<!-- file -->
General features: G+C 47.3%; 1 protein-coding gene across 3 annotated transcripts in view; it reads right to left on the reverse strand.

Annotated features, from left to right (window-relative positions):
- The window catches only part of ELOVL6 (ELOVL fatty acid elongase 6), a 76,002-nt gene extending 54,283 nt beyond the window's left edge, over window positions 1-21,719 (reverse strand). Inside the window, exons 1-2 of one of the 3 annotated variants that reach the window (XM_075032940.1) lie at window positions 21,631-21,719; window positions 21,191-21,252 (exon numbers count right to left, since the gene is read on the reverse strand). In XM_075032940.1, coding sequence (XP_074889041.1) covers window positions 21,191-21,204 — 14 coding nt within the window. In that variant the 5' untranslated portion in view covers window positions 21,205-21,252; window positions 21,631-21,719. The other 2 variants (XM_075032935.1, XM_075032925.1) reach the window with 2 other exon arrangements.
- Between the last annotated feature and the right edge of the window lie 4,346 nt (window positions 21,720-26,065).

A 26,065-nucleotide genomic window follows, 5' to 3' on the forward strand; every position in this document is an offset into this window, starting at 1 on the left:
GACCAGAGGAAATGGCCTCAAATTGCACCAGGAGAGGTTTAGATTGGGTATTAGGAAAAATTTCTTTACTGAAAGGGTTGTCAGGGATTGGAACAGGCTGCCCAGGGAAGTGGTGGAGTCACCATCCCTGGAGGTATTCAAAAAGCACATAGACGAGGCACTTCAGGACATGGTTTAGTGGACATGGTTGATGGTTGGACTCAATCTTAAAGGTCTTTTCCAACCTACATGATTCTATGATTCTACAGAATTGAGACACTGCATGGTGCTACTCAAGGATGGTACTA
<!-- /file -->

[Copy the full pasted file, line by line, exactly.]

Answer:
General features: G+C 47.3%; 1 protein-coding gene across 3 annotated transcripts in view; it reads right to left on the reverse strand.

Annotated features, from left to right (window-relative positions):
- The window catches only part of ELOVL6 (ELOVL fatty acid elongase 6), a 76,002-nt gene extending 54,283 nt beyond the window's left edge, over window positions 1-21,719 (reverse strand). Inside the window, exons 1-2 of one of the 3 annotated variants that reach the window (XM_075032940.1) lie at window positions 21,631-21,719; window positions 21,191-21,252 (exon numbers count right to left, since the gene is read on the reverse strand). In XM_075032940.1, coding sequence (XP_074889041.1) covers window positions 21,191-21,204 — 14 coding nt within the window. In that variant the 5' untranslated portion in view covers window positions 21,205-21,252; window positions 21,631-21,719. The other 2 variants (XM_075032935.1, XM_075032925.1) reach the window with 2 other exon arrangements.
- Between the last annotated feature and the right edge of the window lie 4,346 nt (window positions 21,720-26,065).

A 26,065-nucleotide genomic window follows, 5' to 3' on the forward strand; every position in this document is an offset into this window, starting at 1 on the left:
GACCAGAGGAAATGGCCTCAAATTGCACCAGGAGAGGTTTAGATTGGGTATTAGGAAAAATTTCTTTACTGAAAGGGTTGTCAGGGATTGGAACAGGCTGCCCAGGGAAGTGGTGGAGTCACCATCCCTGGAGGTATTCAAAAAGCACATAGACGAGGCACTTCAGGACATGGTTTAGTGGACATGGTTGATGGTTGGACTCAATCTTAAAGGTCTTTTCCAACCTACATGATTCTATGATTCTACAGAATTGAGACACTGCATGGTGCTACTCAAGGATGGTACTA